Using real data from an online chess platform, scientists of the Complexity Science Hub and the Centro Ricerche Enrico Fermi (CREF) studied similarities of different chess openings. Based on these similarities, they developed a new classification method that can complement the standard classification.
“To find out how similar chess openings actually are to each other – meaning in real game behavior – we drew on the wisdom of the crowd,” Giordano De Marzo of the Complexity Science Hub and the Centro Ricerche Enrico Fermi (CREF) explains. The researchers analyzed 3,746,135 chess games, 18,253 players, and 988 different openings from the chess platform Lichess and observed who plays which opening games.
Did You Know?
- It is possible to checkmate an opponent in chess in two moves.
- Mathematically, there are more possible chess games than there are atoms in the observable universe. This is the Shannon number, which represents all possible move variations in chess. It is estimated there are between 10111 and 10123 positions (including illegal moves) in chess.
If several players choose two specific opening games over and over again, it stands to reason that they will be similar. Opening games that are so popular that they occur together with most others were excluded. “We also only included players in our analyses that had a rating above 2,000 on the platform Lichess. Total novices could randomly play any opening games, which would skew our analyses,” explains Vito D.P. Servedio of the Complexity Science Hub.
Ten Clusters Clearly Delineated
In this way, the researchers found that certain opening games group together. Ten different clusters clearly stood out according to actual similarities in playing behavior. “And these clusters don’t necessarily coincide with the common classification of chess openings,” says De Marzo.
For example, certain opening games from different classes were played repeatedly by the same players. Therefore, although these strategies are classified in different classes, they must have some similarity. So, they are all in the same cluster. Each cluster thus represents a certain style of play – for example, rather defensive or very offensive. Moreover, the method of classification that the researchers have developed here can be applied not only to chess, but to similar games such as Go or Stratego.
Who Plays Chess
- Currently, Magnus Carlsen from Norway (born in 1990) is ranked as the best chess player worldwide (rating: 2853; according to FIDE).
- According to the Federation Internationale des Echecs (FIDE) there are currently 1785 grandmasters worldwide (ten of them in Austria)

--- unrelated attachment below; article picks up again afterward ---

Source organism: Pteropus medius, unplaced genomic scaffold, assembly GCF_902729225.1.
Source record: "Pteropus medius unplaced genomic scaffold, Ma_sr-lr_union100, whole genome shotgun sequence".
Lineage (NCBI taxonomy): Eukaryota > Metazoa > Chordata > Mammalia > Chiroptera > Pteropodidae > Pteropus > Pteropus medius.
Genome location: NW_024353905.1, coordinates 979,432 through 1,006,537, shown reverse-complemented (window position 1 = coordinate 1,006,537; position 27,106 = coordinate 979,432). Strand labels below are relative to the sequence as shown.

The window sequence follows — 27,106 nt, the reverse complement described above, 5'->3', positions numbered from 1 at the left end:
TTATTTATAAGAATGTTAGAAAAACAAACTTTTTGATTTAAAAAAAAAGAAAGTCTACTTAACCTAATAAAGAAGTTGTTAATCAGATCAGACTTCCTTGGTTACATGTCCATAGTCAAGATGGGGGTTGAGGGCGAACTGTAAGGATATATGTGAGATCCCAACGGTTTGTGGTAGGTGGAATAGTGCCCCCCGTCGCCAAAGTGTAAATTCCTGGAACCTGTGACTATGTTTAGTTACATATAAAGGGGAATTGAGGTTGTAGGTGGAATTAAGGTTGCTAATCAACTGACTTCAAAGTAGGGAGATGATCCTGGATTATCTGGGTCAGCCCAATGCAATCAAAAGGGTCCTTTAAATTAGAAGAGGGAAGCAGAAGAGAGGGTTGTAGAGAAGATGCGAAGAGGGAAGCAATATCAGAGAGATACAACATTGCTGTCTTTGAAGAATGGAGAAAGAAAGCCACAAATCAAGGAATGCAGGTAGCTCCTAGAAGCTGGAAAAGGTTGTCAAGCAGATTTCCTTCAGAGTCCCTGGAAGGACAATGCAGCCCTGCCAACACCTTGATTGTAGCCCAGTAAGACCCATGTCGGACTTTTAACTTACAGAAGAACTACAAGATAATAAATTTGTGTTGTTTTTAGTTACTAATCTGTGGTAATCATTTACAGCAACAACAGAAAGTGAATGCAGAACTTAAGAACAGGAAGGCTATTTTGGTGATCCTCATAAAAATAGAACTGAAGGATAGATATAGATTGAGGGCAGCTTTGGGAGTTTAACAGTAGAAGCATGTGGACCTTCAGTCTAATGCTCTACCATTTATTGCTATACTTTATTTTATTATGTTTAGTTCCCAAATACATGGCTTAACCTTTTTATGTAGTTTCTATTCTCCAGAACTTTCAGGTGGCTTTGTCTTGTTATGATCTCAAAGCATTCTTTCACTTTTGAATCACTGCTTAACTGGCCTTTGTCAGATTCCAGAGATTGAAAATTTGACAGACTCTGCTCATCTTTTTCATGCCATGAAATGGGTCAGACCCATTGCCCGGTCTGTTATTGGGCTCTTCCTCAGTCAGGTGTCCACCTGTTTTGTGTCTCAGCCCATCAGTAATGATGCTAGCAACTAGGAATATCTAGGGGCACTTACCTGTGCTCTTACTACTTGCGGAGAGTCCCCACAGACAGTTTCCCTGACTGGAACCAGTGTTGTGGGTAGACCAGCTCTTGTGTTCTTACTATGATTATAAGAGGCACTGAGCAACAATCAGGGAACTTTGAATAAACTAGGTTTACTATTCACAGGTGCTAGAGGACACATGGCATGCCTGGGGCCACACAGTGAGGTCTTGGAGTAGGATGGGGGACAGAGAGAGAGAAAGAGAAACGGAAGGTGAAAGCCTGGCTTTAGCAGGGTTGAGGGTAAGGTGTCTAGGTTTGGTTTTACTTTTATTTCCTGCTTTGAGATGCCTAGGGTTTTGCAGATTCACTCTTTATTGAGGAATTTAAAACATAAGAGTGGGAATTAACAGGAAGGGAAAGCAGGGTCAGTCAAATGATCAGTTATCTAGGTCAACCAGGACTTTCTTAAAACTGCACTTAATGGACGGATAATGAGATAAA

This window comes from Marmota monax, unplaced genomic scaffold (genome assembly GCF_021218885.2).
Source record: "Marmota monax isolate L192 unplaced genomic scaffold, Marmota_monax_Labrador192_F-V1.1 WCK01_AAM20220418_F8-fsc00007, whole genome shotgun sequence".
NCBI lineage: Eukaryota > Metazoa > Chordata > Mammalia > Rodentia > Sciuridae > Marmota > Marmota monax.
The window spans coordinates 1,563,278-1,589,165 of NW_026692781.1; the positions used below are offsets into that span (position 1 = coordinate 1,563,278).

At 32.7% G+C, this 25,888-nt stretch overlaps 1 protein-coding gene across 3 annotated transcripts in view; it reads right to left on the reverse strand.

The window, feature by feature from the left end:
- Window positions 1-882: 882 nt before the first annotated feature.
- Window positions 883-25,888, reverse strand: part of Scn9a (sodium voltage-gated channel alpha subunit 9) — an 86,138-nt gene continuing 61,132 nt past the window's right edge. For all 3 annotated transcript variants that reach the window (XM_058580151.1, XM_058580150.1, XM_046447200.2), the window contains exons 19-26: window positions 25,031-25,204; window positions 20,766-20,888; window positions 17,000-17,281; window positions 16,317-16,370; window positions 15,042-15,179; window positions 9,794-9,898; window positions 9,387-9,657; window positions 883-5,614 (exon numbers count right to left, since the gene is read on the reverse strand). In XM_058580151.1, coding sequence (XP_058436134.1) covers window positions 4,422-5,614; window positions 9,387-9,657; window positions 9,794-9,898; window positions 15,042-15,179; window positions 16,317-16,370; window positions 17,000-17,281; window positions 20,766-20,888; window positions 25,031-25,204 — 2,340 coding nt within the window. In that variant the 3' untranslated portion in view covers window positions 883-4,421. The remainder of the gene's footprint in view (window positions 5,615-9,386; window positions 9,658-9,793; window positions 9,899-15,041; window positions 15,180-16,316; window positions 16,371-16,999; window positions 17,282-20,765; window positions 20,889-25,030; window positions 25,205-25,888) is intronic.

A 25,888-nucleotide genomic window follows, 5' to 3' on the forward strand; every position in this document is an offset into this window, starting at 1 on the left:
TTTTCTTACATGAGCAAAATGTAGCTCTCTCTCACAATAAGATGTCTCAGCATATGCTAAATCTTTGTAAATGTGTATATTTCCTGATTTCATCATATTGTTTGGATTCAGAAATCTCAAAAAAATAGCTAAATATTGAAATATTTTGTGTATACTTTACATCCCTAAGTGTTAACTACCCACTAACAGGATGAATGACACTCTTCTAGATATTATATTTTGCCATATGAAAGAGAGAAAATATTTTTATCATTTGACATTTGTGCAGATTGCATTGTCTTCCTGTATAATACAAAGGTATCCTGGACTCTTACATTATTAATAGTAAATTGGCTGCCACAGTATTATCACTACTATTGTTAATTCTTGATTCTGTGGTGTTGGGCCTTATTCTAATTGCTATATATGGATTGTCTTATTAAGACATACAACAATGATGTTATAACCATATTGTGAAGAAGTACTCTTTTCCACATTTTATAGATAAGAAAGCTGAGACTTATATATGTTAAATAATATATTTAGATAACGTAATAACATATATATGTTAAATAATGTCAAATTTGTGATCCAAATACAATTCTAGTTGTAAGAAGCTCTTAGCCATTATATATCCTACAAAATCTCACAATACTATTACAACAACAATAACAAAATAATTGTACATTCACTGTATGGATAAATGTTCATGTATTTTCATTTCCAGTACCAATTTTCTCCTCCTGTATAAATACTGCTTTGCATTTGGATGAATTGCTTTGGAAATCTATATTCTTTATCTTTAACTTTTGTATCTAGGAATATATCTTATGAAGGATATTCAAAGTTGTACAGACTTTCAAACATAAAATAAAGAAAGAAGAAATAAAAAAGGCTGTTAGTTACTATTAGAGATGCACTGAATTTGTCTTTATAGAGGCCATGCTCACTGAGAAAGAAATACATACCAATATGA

- Of course, nobody knows how many people play chess worldwide. To give an approximate impression: FIDE currently has 160,684 active players registered. Estimates say that around 600 million adults worldwide play chess regularly.
Complement the Standard Classification
The opening phase in chess is usually less than 20 moves. Depending on which pieces are moved first, one speaks of an open, half-open, closed or irregular opening. The standard classification, the so-called ECO Code (Encyclopaedia of Chess Openings), divides them into five main groups: A, B, C, D, and E.
“Since this has evolved historically, it contains very useful information. Our clustering represents a new order that is close to the used one and can add to it by showing players how similar openings actually are to each other,” Servedio explains. After all, something that grows historically cannot be reordered from scratch. “You can’t say A20 now becomes B3. That would be like trying to exchange words in a language,” adds De Marzo.
July 20 is World Chess Day. It marks the date of the founding of the International Chess Federation (FIDE) in Paris in 1924.
Rate Players and Opening Games
In addition, their method also allowed the researchers to determine how good a player and how difficult a particular opening game is. The basic assumption: if a particular opening game is played by many people, it is likely to be rather easy. So, they examined which opening games were played the most and who played them. This gave the researchers a measure of how difficult an opening game is (= complexity) and a measure of how good a player is (= fitness). Matching these with the players’ rating on the chess platform itself showed a significant correlation.
“On the one hand, this underlines the significance of our two newly introduced measures, but also the accuracy of our analysis,” explains Servedio. To ensure the relevance and validity of these results from a chess theory perspective, the researchers sought the expertise of a renowned chess grandmaster who wishes to remain anonymous.
Reference: “Quantifying the complexity and similarity of chess openings using online chess community data” by Giordano De Marzo and Vito D. P. Servedio, 1 April 2023, Scientific Reports.